Anthropologica - Anthropology in Action
From Virture into Vice | Applying Anthropology to Anorexia
Dr. Richard A. O'Connor
Department of Anthropology
University of the South
Wednesday, November 29, 2006
State Farm Lecture Hall (BAS S102)
Our era knows two anorexias. One, the private hell that anorexics suffer, is lived rather than spoken. The other, a public debate over gender, genetic and media causes, is spoken rather than lived...
Although well intentioned, the public's anorexia silences the anorexic by ignoring her point of view-how she lives within her life-world. When it comes to explaining the disease, activists as well as experts either look through her to some underlying biological or psychological cause or beyond her to an overarching social or cultural determinant. Yet our research shows anorexia is neither beneath nor beyond the anorexic's life-world but within her point of view. Anorexics are moral actors, not media puppets. They embody our era's ascetic values, what Max Weber called "the ghost of dead religious beliefs." While their restricted eating aims at virtue-to be good, not just look good-the activity takes on a bodily life of its own, becoming a self-destructive vice.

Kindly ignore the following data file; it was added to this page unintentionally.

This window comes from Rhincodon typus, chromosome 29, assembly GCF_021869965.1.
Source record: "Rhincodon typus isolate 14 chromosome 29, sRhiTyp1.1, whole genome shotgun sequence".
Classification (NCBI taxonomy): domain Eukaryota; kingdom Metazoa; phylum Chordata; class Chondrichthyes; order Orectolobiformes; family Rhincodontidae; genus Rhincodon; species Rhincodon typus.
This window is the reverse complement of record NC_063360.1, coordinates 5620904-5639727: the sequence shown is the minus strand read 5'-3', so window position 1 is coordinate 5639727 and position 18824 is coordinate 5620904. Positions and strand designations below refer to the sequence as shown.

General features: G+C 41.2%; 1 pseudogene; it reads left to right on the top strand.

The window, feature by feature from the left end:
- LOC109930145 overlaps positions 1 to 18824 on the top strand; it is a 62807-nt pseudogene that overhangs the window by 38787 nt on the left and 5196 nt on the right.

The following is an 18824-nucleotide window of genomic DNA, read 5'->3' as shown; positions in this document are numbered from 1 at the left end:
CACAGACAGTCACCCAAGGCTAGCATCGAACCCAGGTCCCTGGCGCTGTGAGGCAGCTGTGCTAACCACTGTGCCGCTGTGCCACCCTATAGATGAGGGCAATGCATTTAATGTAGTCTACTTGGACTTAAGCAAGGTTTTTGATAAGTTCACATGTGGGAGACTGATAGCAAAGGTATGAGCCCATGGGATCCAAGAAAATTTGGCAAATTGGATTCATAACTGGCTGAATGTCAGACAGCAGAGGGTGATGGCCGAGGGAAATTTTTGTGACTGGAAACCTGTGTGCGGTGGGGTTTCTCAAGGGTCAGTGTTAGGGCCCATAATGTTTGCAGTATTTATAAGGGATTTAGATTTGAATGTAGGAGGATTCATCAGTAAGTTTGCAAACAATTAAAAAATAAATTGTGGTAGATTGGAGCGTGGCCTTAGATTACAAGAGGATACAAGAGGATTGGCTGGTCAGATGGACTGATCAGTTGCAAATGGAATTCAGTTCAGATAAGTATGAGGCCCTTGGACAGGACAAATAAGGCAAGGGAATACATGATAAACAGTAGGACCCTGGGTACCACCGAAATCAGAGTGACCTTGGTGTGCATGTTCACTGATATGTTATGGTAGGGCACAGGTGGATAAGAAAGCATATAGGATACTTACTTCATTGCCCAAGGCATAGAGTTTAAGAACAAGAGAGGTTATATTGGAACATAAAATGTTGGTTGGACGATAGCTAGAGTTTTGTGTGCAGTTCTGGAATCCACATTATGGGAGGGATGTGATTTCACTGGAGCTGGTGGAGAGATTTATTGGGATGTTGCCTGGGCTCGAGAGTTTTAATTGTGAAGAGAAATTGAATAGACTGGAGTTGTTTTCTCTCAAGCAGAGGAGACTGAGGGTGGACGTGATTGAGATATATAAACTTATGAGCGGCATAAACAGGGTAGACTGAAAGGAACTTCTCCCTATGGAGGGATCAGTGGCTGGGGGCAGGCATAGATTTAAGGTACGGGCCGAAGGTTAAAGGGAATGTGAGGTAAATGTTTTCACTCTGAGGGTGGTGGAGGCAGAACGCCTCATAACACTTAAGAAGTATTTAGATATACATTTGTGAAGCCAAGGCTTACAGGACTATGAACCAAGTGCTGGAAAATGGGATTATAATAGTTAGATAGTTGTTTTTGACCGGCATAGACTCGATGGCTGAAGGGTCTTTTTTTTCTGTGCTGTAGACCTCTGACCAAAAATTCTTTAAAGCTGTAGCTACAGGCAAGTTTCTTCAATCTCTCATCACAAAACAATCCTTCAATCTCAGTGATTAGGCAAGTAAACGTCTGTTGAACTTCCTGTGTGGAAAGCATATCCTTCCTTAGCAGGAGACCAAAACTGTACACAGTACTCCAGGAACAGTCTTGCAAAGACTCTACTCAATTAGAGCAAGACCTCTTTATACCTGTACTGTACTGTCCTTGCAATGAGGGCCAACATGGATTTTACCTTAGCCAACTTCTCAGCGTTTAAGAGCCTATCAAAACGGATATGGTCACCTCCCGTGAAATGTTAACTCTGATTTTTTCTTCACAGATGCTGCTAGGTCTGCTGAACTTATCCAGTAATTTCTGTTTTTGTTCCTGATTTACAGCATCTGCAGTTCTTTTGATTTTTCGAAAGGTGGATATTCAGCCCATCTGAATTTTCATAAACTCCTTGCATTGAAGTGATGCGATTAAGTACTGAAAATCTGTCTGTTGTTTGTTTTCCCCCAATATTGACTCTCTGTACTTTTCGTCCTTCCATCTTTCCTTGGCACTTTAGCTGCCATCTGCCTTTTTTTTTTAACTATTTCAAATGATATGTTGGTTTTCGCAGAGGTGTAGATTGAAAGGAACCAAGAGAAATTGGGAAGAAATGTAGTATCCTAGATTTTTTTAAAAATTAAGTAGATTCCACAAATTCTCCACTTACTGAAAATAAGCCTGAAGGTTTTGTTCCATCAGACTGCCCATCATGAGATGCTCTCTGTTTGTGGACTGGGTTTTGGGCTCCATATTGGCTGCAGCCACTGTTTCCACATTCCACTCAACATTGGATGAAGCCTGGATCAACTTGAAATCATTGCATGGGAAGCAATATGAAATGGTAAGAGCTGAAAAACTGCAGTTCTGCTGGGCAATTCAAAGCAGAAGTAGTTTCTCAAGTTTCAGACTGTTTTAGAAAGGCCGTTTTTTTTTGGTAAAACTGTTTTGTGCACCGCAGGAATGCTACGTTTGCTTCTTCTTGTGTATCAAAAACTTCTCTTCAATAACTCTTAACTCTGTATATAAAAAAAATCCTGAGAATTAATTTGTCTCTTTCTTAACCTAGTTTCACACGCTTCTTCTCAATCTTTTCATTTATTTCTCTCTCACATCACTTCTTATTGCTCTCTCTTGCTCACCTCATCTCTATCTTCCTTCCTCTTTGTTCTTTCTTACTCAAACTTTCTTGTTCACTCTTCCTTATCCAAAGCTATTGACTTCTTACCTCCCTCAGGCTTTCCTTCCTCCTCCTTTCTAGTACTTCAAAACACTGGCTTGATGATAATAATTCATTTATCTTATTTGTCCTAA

Can research capture a lived but silent viewpoint? Indeed, can outsiders get inside self-starvation's madness? That challenge goes to the heart of anthropology. To meet it, we chose to focus on the little and local as well as the large and global. For the little, we did in-depth interviews with 20 recovered anorexics-13 in Tennessee and seven in Toronto-to get their stories in their own words as well as to place each within her own life-world. For the large, to place those life-worlds within today's ecology, we studied the historical origins and ongoing sources of contemporary attitudes toward food, eating and the body. Taken together, the little and large place today's anorexic within a century-old reaction against modern laxity and anomie. Withdrawing into rituals of restricted eating, she creates an island of purity and control in society's corrupt and chaotic sea. Although this turns pathological, this same island-making fuels today's competitive sports, a popular fascination that arose at the same time as modern anorexia.
Dr. O'Connor is Biehl Professor of Anthropology and Director of the Center for Teaching at the University of the South. His research interests focus on Southeast Asia, American Culture, and Anorexia.
For more information, contact Dr. William Leggett, (615) 904-8589, firstname.lastname@example.org.
Sponsored by the Department of Sociology and Anthropology and Middle Tennessee Anthropology Society